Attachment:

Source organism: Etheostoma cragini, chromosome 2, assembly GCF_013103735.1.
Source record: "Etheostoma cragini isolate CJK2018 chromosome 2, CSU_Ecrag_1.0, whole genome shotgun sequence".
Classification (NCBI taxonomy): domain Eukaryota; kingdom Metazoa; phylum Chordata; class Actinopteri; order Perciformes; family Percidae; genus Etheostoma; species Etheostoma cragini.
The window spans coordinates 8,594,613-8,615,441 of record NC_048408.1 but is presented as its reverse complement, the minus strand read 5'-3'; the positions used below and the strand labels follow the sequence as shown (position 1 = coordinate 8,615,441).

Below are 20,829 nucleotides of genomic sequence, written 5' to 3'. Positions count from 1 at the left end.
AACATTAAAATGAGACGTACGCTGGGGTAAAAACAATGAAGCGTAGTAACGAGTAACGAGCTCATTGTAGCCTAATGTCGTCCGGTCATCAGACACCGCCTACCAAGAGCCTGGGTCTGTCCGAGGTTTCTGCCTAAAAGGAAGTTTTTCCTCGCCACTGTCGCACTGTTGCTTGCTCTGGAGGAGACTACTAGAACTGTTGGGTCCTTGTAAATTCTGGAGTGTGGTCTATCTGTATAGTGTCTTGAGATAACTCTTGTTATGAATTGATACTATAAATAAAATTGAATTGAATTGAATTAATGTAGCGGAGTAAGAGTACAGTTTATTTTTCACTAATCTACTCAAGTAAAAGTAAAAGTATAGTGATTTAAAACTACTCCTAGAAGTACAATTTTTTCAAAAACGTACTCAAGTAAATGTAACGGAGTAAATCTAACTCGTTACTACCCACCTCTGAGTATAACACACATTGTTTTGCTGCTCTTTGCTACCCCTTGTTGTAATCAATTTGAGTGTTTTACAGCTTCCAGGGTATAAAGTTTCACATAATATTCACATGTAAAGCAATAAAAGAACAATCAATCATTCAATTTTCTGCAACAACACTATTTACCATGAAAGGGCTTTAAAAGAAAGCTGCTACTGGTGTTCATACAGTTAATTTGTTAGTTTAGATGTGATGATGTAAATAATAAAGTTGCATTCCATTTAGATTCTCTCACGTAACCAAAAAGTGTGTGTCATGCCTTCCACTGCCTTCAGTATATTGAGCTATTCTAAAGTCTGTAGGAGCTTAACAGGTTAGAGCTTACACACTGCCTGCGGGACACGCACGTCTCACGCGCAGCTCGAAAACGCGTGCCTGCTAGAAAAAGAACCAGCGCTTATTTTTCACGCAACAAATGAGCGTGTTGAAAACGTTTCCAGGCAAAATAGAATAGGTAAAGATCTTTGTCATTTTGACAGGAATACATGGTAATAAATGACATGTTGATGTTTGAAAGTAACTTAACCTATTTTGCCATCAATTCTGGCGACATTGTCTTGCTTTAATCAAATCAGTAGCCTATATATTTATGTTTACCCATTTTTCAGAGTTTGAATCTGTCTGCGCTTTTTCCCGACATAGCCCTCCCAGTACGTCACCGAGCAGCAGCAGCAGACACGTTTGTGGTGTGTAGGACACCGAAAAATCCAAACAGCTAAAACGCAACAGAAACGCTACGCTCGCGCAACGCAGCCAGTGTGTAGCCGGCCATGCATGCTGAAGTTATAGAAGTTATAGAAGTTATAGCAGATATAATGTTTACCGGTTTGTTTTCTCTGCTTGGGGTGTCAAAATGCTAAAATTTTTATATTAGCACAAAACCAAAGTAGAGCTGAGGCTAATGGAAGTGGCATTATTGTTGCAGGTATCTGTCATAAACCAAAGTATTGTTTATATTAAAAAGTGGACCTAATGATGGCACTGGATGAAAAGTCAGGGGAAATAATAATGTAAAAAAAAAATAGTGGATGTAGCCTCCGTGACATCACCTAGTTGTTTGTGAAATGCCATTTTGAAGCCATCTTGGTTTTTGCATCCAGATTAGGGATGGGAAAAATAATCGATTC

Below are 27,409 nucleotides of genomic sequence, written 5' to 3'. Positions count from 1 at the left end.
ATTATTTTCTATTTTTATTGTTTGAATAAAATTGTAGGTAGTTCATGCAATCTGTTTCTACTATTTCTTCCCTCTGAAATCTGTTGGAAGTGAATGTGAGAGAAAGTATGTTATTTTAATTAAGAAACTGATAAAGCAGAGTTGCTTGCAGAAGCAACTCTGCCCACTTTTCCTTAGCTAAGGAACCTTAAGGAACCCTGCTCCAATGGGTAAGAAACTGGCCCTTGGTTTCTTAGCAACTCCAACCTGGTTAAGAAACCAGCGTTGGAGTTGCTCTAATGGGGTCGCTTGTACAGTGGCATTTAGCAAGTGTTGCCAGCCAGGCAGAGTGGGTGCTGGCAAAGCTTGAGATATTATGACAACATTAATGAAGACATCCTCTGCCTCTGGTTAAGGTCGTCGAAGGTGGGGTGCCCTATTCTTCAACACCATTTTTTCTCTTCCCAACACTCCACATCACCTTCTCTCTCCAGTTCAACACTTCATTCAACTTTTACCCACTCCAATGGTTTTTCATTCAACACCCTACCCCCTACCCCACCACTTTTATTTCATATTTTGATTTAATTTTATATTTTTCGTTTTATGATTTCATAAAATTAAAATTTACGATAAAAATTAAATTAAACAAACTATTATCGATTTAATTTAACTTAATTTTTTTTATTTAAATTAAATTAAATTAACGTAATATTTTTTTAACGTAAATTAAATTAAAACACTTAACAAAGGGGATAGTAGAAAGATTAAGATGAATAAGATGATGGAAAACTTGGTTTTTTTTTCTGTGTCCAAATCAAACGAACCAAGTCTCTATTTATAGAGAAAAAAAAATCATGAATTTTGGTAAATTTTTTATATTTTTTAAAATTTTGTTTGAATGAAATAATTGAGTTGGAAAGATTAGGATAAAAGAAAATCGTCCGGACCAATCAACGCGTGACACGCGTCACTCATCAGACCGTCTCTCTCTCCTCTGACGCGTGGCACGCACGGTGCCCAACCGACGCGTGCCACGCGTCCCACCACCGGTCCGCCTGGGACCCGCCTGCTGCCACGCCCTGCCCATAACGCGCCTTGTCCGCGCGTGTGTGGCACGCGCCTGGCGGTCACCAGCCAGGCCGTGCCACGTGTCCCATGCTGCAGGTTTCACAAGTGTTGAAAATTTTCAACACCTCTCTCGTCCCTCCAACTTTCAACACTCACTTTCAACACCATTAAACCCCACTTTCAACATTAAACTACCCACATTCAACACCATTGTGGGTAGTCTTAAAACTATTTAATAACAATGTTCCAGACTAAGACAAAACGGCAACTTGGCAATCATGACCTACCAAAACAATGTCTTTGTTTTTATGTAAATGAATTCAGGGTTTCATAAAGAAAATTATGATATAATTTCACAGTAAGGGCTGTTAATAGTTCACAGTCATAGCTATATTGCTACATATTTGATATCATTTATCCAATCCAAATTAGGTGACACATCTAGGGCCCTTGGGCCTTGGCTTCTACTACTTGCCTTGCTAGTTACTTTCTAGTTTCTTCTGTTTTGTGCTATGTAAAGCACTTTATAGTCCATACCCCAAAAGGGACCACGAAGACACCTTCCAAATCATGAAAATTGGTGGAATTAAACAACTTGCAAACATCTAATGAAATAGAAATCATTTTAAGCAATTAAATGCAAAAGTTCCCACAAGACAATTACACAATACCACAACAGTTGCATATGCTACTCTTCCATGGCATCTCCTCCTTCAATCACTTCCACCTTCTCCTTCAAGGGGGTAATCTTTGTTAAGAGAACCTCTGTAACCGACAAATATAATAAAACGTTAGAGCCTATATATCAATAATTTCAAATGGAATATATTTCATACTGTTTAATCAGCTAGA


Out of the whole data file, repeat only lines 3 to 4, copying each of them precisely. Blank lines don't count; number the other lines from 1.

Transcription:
Classification (NCBI taxonomy): domain Eukaryota; kingdom Metazoa; phylum Chordata; class Actinopteri; order Perciformes; family Percidae; genus Etheostoma; species Etheostoma cragini.
The window spans coordinates 8,594,613-8,615,441 of record NC_048408.1 but is presented as its reverse complement, the minus strand read 5'-3'; the positions used below and the strand labels follow the sequence as shown (position 1 = coordinate 8,615,441).